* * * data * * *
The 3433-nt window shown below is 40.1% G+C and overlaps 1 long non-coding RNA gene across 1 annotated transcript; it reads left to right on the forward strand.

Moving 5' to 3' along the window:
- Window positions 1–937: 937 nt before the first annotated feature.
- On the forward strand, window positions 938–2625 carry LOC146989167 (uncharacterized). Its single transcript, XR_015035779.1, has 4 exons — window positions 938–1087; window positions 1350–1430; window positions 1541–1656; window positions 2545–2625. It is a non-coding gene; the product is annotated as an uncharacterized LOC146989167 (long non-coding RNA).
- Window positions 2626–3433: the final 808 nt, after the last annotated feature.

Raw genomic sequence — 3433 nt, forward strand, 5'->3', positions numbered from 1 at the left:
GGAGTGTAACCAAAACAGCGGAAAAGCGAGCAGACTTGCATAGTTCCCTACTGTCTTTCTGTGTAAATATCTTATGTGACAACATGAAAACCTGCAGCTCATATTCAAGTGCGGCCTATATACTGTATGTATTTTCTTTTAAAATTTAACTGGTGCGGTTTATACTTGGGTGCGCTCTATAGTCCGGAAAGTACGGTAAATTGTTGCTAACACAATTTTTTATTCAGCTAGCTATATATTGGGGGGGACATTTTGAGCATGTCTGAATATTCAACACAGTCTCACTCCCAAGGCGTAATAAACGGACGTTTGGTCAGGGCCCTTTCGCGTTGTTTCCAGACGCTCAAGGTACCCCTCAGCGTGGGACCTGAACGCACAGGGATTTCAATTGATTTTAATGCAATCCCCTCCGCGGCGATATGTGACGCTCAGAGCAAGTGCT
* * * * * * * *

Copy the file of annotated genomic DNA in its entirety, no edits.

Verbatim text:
The 3433-nt window shown below is 40.1% G+C and overlaps 1 long non-coding RNA gene across 1 annotated transcript; it reads left to right on the forward strand.

Moving 5' to 3' along the window:
- Window positions 1–937: 937 nt before the first annotated feature.
- On the forward strand, window positions 938–2625 carry LOC146989167 (uncharacterized). Its single transcript, XR_015035779.1, has 4 exons — window positions 938–1087; window positions 1350–1430; window positions 1541–1656; window positions 2545–2625. It is a non-coding gene; the product is annotated as an uncharacterized LOC146989167 (long non-coding RNA).
- Window positions 2626–3433: the final 808 nt, after the last annotated feature.

Raw genomic sequence — 3433 nt, forward strand, 5'->3', positions numbered from 1 at the left:
GGAGTGTAACCAAAACAGCGGAAAAGCGAGCAGACTTGCATAGTTCCCTACTGTCTTTCTGTGTAAATATCTTATGTGACAACATGAAAACCTGCAGCTCATATTCAAGTGCGGCCTATATACTGTATGTATTTTCTTTTAAAATTTAACTGGTGCGGTTTATACTTGGGTGCGCTCTATAGTCCGGAAAGTACGGTAAATTGTTGCTAACACAATTTTTTATTCAGCTAGCTATATATTGGGGGGGACATTTTGAGCATGTCTGAATATTCAACACAGTCTCACTCCCAAGGCGTAATAAACGGACGTTTGGTCAGGGCCCTTTCGCGTTGTTTCCAGACGCTCAAGGTACCCCTCAGCGTGGGACCTGAACGCACAGGGATTTCAATTGATTTTAATGCAATCCCCTCCGCGGCGATATGTGACGCTCAGAGCAAGTGCT